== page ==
Remarks: This species is widespread throughout the world as plankton in eutrophic or sometimes oligotrophic lakes, ponds, slow flowing rivers and swamps. This species was first reported from the Kharkov Area, Lake Liman, Ukraine by Korshikov (1953) . It has also been recorded from several other regions: in a fish pond of Central Bohemia ( Fott 1974 ), in stagnant and flowing waters in Bratislava, in the river Danube, in a fish pond at Zelezna Studienka, Slovakia ( Hindak 1977 ), and in an inundation lake at the Morava River at Bratislava-Devin, Slovakia ( Hindak 1980 ).
Coenochloris helvetica Hindak 1980 (Fig. 3c3e)
Synonym: Coenochloris piscinalis Fott sensu Hindak; Coenochloris pyrenoidosa Korshikov.
Illustration: Colonies spherical or irregular shaped, consisted of 4−8 or 16 cells in a mucilaginous envelope. Cells ellipsoid or slightly asymmetrically shaped. 8 autospores in the mother cell wall, released by the splitting of the walls, with wall remnants persisting thereafter. Chloroplast single parietal, with a pyrenoid. Cells 5−12 µm in length, 4−8 µm in width. Colonies 40−80 µm in diameter.
Key Reference: Hindak (1980) .
Specimens: KOSPCL0000107417, KOSPCL0000108372.
Information of sampling sites: Wet soil and spring at tennis courts at Daejin University (26 September 2012; no data), the Bukhan River at Yangsoori (26 August 2012; water temp. 30.2℃, EC 238 µS cm -1 ), Lake 88 in Olympic Park (19 June 2013; water temp. 29.8℃, EC 572 µS cm -1 ), and Jooeul Reservoir (22 September 2012; water temp. 22.7℃, EC 267 µS cm -1 ).
Remarks: This species is widespread throughout the world as plankton in eutrophic or sometimes oligotrophic lakes, ponds, slow flowing rivers and swamps. This species was first reported from the small dystrophic lake Gerzensee, Kastanienbaum, Switzerland by Hindak (1978 , 1980 ) and littoral of a fish pond in Thienemann-Weiher, near Seeon, Bavaria, Germany ( Hindak 1980 ).
Coenochloris planoconvexa Hindak 1977 (Fig. 4a4c)
PPT Slide
Lager Image
Coenochloris planoconvexa (a-c), C. asymmetrica (d, e). Scale bars, 10 μm.
Illustration: Colonies spherical or irregular ovoid, consisted of 4−8 or 16 cells or temporarily 64 cells in a gelatinous envelope. Cells elongated asymmetric reniform or ovoid, cell wall smooth. Usually, 4 autospores in the mother cell wall, released by the splitting of the mother cell wall, with wall remnants persisting thereafter for a long time. Chloroplast single parietal, with a pyrenoid. Cells 8−12 µm in length, and 4−8 µm in width. Colonies 40−100 µm in diameter.
Key Reference: Hindak (1977) .
Specimens: KOSPCL0000108410, DJBR20120826.
Information of sampling sites: the Bukhan River at Yangsoori (26 August 2012; water temp. 30.2℃, EC 238 µS cm -1 ), Sampori Reservoir (18 August 2012; water temp. 30.1℃, EC 208 µS cm -1 ), Okgu Reservoir (22 September 2012; water temp. 25.2℃, pH 8.5, EC 231 µS cm -1 , TN 1.315 mg L -1 , TP0.322mg L -1 ), Euirim Reservoir (31 August 2012; water temp. 28.2℃, pH 7.6, EC 138 µS cm -1 ), and Bongpo Reservoir (03 May, 2014; water temp. 20.8℃, pH 7.6, EC 125.7 µS cm -1 ).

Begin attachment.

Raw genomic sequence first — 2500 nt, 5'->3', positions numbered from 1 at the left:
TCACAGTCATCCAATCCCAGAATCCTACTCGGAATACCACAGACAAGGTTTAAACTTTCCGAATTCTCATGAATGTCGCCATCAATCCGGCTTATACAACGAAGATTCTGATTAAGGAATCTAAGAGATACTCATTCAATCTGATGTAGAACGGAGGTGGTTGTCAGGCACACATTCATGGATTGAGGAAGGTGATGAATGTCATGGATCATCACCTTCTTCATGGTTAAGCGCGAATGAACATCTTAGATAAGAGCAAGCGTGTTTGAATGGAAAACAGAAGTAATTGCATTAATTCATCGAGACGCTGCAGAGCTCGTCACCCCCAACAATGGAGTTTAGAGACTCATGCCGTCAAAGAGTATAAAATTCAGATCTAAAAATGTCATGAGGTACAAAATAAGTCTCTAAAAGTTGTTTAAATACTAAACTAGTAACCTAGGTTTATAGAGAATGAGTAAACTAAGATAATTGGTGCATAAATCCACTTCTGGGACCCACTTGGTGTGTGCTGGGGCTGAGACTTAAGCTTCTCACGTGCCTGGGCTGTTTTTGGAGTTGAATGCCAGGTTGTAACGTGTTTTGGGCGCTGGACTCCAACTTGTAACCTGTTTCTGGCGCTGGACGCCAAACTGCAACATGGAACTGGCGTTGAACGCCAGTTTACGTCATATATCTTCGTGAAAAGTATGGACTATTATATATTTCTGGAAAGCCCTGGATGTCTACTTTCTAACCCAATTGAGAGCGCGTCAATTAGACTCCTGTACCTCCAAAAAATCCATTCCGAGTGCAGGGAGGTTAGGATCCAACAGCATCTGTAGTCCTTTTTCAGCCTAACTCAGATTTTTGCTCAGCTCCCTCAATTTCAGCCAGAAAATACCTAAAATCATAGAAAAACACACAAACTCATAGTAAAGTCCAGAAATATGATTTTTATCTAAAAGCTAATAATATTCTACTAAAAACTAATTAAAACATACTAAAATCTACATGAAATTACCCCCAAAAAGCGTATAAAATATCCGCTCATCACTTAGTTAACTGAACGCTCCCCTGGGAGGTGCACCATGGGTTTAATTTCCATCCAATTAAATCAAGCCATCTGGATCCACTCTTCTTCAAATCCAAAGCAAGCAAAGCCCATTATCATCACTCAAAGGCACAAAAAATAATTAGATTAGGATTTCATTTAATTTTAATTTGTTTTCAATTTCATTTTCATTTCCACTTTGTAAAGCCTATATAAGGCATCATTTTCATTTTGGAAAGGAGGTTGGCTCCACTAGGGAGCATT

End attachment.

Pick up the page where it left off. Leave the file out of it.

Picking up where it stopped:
Remarks: This species is widespread throughout the world as plankton in eutrophic or sometimes oligotrophic lakes, ponds, slow flowing rivers and swamps. This species was reported from plancto fluminum (flumen Danubius in Bratislava, locus classicus), lacus (Bratislava – Trávniky) piscinarumque (Železná Studienka, Bratislava), Slovacia by Hindak (1977) . It has also been reported from several oher regions: in Lake Velky Les near the Danube in Gabeikovo, Slovakia ( Hindak 1977 ), and in the inundation lake at the Morava River at Bratislava-Devin, Slovakia ( Hindak 1980 ).
Coenochloris asymmetrica Hindak 1980 (Fig. 4d and 4e)
Basionym: Coenochloris asymmetrica Hindak 1980 .
Illustration: Colonies spherical or irregular shaped, consisted of 4−8 or16 cells in a mucilaginous envelope. Cells wide ovoid, ellipsoid or reniform, cell wall smooth, usually 4 autospores in the mother cell wall, released by the splitting of the mother cell wall, with remnants persisting for a long time thereafter. Chloroplast single parietal, with a pyrenoid. Cells 10−15 µm in length and 5−10 µm in in width. Colonies 40−80µm in diameter.
Key Reference: Hindak (1980) .
Specimens: DJOP20120907, DJJE20120922.
Information of sampling sites: Lake 88 in Olympic Park (07 September 2012; no data), and Jooeul Reservoir (22 September 2012; water temp. 22.7℃, EC 267 µS cm -1 ).
Remarks: This species is widespread throughout the world as plankton in eutrophic or sometimes oligotrophic lakes, ponds, slow flowing rivers and swamps. This species was first reported from Lake Nove Mestonad Vahom, Slovakia by Hindak (1980) . It has also been reported from several other regions: in a gravel pit lake at Nove Mestonad Vahom, Slovakia ( Hindak 1977 ) and eutrophic lakes throughout south−western Slovakia ( Komarek and Fott 1983 ).
- **GenusRadiococcusSchmidle 1902
*Radiococcus planktonicus Lund 1956 (Fig. 5a and 5b)
PPT Slide
Lager Image
Radiococcus planktonicus (a, b), R. nimbatus(c, d), R. bavaricus (e, f). Scale bars, 10 μm.
Synonym: Eutetramorus lundii Bourrelly.
Illustration: Colonies spherical, irregularly shaped, consisting of 4−8 or16 cells randomly arranged, enclosed by a mucilaginous envelope arranged with radial striation. Cells spherical. usually 4 autospores in the mother cell wall, released by the splitting of the mother cell wall, with cap-like remnants persisting thereafter. Chloroplast parietal, with a pyrenoid. Cells 5−10 µm in diameter, colonies 40−120µm in diameter.